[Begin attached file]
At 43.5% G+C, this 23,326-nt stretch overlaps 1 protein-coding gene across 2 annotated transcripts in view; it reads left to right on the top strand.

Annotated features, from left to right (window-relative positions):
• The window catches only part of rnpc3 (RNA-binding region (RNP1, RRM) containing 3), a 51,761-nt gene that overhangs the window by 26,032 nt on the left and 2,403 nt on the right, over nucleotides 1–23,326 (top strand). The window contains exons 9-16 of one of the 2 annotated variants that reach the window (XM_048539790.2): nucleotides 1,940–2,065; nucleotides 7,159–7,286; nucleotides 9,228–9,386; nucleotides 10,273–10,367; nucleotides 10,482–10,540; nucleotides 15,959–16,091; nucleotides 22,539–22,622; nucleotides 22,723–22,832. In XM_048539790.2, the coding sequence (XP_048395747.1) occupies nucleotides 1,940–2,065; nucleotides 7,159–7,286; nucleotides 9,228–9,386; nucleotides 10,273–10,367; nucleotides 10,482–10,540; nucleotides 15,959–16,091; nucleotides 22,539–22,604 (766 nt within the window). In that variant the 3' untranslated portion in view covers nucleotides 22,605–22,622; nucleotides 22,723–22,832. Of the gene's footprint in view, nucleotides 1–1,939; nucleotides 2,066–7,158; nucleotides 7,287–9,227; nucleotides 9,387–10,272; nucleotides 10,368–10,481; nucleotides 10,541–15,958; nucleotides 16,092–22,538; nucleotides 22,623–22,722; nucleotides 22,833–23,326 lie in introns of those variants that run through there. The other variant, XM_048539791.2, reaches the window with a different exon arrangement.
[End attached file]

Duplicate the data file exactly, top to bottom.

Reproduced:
At 43.5% G+C, this 23,326-nt stretch overlaps 1 protein-coding gene across 2 annotated transcripts in view; it reads left to right on the top strand.

Annotated features, from left to right (window-relative positions):
• The window catches only part of rnpc3 (RNA-binding region (RNP1, RRM) containing 3), a 51,761-nt gene that overhangs the window by 26,032 nt on the left and 2,403 nt on the right, over nucleotides 1–23,326 (top strand). The window contains exons 9-16 of one of the 2 annotated variants that reach the window (XM_048539790.2): nucleotides 1,940–2,065; nucleotides 7,159–7,286; nucleotides 9,228–9,386; nucleotides 10,273–10,367; nucleotides 10,482–10,540; nucleotides 15,959–16,091; nucleotides 22,539–22,622; nucleotides 22,723–22,832. In XM_048539790.2, the coding sequence (XP_048395747.1) occupies nucleotides 1,940–2,065; nucleotides 7,159–7,286; nucleotides 9,228–9,386; nucleotides 10,273–10,367; nucleotides 10,482–10,540; nucleotides 15,959–16,091; nucleotides 22,539–22,604 (766 nt within the window). In that variant the 3' untranslated portion in view covers nucleotides 22,605–22,622; nucleotides 22,723–22,832. Of the gene's footprint in view, nucleotides 1–1,939; nucleotides 2,066–7,158; nucleotides 7,287–9,227; nucleotides 9,387–10,272; nucleotides 10,368–10,481; nucleotides 10,541–15,958; nucleotides 16,092–22,538; nucleotides 22,623–22,722; nucleotides 22,833–23,326 lie in introns of those variants that run through there. The other variant, XM_048539791.2, reaches the window with a different exon arrangement.